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  • Writer's pictureInger and Jeff Latreille

Another Whopper

Updated: Sep 18, 2021

~Wednesday, September 8, 2021-~

Day 451

Once we found out there was an opportunity to see the sunrise from the highest point in Acadia National Park, Cadillac Mountain, we knew this is something we just HAD to do. But so do a lot of other tourists. Apparently, to see this popular attraction at sunrise is all done by lottery now. There are only 120 parking spots up top so they have to limit ticket offerings to avoid traffic jams and make it enjoyable for everyone. You can only book 1 car ticket 2 days prior to your reservation and only at 10:00 a.m. You can bet I’ll be on my computer tomorrow morning, along with everyone else at 10:00 a.m. to nab us a spot. The last time we did something like this was the sunrise at Haleakala Crater on the island of Maui. So worth getting up for and an experience we’ll never forget.

Generally we wait a few days after our arrival to a new place, to start our exploring. Especially, if we have a good chunk of time in which to do it. We decided, due to the beautiful weather, to take advantage of doing a great hike with Sadie. And Acadia is one of the few national parks that allows dogs on many of their trails. The weather is expected to worsen on Thursday and Friday, so let’s go!

Today’s hike took us to Acadia National Park, to the tallest peak…...Cadillac Mountain, at 1,530 feet. We got super lucky in finding a parking spot near Sand Beach, on the main Loop Road in Acadia. I say lucky because there is only an 8-car section of parallel parking on the one-way loop road and that there was a spot big enough to fit “Hank”. It was meant to be. And the trailhead was right across the road. We knew it was going to be a steep ascend, and this trail doesn’t waste any time on that.

You start the climb right away. Nothing gradual about it. The elevation is pretty low considering many of the hikes we’ve been on in the western U.S. start at 7,000 or 8,000 feet. But, it’s the elevation gain and the mileage, and the terrain that make it easy or difficult. This was a difficult hike, kind of like last week’s Ampersand Trail, but wasn’t as steep. Cadillac is a 1,150 feet of elevation gain in 2.2 miles, one way.

There was some shade, but most of the trees were very short, likely due to very little soil and mostly granite in this area anyway. We ran into quite a few people along the way. One couple we met, I’d say in their early 70’s, from Asheville, NC, had just climbed up the southside which is 3.5 miles long. They decided to do both the north and south sides of the mountain, hoping to catch a bus or hitchhike back to their car at the end. Who knows, maybe we’ll be the ones giving them a ride at the end. It was nice to stop and chat with them a few minutes about Asheville, since this is still #1 on our list of places to move. They absolutely love it, though, many “outsiders' ' are snatching up a lot of their properties and driving prices up. Sensitive topic for a lot of people. But honestly, people are moving everywhere. In our travels, we’re discovering transplants from anywhere and everywhere, all relocating for different reasons.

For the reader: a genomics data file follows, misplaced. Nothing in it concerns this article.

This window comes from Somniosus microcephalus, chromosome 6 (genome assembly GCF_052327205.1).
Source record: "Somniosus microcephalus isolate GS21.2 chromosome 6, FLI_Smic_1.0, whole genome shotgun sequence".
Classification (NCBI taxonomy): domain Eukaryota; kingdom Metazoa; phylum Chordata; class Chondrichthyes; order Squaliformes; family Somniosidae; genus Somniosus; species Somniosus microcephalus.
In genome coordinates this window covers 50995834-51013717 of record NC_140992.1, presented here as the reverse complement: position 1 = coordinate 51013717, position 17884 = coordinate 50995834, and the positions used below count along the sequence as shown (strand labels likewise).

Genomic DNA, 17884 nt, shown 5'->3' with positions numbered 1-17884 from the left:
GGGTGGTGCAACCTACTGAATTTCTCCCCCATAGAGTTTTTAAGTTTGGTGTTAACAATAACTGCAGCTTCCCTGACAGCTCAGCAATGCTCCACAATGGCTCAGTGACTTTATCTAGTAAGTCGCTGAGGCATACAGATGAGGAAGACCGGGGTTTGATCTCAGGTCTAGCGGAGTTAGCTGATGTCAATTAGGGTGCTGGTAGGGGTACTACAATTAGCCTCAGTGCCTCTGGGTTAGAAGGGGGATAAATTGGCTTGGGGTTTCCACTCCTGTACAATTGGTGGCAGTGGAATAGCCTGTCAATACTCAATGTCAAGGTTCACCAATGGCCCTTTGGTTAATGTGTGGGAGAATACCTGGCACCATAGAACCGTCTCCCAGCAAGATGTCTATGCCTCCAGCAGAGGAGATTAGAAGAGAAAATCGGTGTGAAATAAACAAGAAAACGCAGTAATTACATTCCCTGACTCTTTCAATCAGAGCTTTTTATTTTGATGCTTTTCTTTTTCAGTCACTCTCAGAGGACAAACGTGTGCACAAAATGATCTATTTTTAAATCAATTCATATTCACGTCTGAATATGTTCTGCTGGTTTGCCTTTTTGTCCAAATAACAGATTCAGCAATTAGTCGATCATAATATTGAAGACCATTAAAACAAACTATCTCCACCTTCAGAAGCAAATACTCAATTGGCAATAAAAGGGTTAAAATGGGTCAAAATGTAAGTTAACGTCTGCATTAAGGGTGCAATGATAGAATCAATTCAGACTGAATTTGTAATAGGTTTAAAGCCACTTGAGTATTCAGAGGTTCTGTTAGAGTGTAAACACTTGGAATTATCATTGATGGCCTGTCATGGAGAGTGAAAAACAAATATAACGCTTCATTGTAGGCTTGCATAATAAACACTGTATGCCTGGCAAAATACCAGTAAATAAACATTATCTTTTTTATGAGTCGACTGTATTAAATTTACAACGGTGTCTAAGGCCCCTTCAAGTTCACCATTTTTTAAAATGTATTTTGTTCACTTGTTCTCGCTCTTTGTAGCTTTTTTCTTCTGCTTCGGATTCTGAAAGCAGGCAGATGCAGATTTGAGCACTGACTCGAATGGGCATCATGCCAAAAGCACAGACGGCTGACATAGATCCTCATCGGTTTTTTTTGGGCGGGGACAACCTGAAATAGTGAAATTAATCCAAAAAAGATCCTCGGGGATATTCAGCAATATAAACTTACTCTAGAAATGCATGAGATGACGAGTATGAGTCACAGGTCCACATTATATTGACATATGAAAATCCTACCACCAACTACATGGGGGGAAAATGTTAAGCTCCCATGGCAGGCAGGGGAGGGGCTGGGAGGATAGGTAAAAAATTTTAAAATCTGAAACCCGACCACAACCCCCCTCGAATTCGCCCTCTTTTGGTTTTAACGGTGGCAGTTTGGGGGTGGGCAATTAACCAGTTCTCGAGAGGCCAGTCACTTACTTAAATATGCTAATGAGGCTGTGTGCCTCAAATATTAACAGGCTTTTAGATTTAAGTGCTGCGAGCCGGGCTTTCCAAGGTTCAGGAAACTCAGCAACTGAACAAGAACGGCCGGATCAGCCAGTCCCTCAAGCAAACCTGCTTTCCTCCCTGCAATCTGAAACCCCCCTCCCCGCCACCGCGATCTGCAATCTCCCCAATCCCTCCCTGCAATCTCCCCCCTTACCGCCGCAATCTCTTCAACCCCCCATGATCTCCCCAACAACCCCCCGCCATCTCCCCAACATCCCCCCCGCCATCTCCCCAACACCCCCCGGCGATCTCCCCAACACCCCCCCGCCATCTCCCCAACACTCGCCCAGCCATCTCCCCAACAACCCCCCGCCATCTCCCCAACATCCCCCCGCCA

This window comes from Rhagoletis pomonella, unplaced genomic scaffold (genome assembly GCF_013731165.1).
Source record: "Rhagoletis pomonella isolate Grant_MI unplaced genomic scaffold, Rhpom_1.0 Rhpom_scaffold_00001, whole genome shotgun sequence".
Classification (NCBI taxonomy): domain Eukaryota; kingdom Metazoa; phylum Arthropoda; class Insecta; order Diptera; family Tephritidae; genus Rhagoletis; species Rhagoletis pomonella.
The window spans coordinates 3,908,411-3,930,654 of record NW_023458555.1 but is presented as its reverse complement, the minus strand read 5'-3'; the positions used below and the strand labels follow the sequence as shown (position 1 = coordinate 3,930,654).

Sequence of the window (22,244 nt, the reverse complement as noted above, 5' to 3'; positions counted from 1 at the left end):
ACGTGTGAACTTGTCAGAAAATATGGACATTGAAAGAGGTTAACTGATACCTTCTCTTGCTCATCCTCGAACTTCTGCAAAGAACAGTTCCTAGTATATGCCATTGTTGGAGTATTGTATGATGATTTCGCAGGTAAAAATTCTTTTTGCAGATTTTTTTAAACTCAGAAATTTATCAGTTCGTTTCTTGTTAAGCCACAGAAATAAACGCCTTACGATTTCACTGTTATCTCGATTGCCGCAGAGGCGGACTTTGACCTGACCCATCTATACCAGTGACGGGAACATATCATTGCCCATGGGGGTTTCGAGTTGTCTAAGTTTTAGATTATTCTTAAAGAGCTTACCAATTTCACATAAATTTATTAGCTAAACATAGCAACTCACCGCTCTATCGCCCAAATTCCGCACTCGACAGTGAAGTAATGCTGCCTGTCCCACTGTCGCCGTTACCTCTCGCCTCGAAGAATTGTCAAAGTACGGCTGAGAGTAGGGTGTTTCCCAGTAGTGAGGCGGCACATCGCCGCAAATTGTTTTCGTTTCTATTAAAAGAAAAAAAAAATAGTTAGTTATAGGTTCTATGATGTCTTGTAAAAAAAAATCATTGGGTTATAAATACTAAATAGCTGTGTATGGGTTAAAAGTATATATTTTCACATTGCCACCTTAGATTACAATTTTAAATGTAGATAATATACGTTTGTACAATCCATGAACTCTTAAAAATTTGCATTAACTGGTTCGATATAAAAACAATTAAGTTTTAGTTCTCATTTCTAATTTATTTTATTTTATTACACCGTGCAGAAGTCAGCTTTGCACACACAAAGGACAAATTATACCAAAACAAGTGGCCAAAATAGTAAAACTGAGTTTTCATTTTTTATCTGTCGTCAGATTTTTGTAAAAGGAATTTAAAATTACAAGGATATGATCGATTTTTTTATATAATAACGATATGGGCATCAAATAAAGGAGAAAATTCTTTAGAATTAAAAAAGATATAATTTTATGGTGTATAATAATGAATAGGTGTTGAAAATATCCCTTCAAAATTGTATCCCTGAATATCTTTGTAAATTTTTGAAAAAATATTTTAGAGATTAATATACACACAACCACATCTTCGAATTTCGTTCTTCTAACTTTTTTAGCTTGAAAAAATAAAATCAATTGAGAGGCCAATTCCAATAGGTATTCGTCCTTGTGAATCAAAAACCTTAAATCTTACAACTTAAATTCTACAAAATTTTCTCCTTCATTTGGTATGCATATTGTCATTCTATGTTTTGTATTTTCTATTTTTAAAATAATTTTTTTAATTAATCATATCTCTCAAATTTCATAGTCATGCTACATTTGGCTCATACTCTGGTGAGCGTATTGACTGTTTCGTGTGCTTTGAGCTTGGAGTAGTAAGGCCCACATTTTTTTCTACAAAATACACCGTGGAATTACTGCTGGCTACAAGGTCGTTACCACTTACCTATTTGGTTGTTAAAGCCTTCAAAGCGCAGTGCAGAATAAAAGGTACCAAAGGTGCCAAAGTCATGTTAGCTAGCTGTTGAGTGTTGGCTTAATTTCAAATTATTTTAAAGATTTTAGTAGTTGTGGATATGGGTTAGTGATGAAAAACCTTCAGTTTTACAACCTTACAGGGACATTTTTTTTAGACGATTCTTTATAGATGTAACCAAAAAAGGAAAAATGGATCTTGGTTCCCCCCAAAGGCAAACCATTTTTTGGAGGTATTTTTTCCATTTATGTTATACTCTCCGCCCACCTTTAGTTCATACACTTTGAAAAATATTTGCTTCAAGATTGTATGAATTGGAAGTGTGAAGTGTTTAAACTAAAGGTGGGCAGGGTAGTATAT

Anyway, as we continued on, we noticed the trail actually parallels the Loop Road quite a bit, where one minute you are in complete wilderness, and the next, you’re only feet from the road. As we got to the top, it became windier with a bank of fog rolling in, in the distance. So, we had to hurry and get a few snapshots before our sun disappeared. What gorgeous, sweeping views from the top of Bar Harbor, Frenchman Bay, and the Schoodic Peninsula. It was the perfect spot to have a snack and just take in the scenery. The descent wasn’t too bad, but we really had to watch our footing. Thank goodness for hiking poles to put less strain on those knees. This late in the afternoon, we even met a few late goers heading up the mountain. Maybe they had plans to watch the sunset.

We thought a beer was in order, so decided to drive into Bar Harbor to check out the scene. The scene was crazy. So many cars, so many people. Downtown was packed. And with no luck in finding any parking, we decided to just head back to the campsite and have our libations there. I guess we thought the crowds would have eased up a bit after Labor Day. We’ll come back another day and do it all on a bike. We did manage to find a local grocery (with parking!) to pick up some fresh, wild salmon for our dinner tonight. Lemon sauce salmon, asparagus and “smashed” potatoes. We’ve really been liking this new way of making potatoes…..a nice change. 20 minutes of boiling and 45 minutes of baking. Delicious!!

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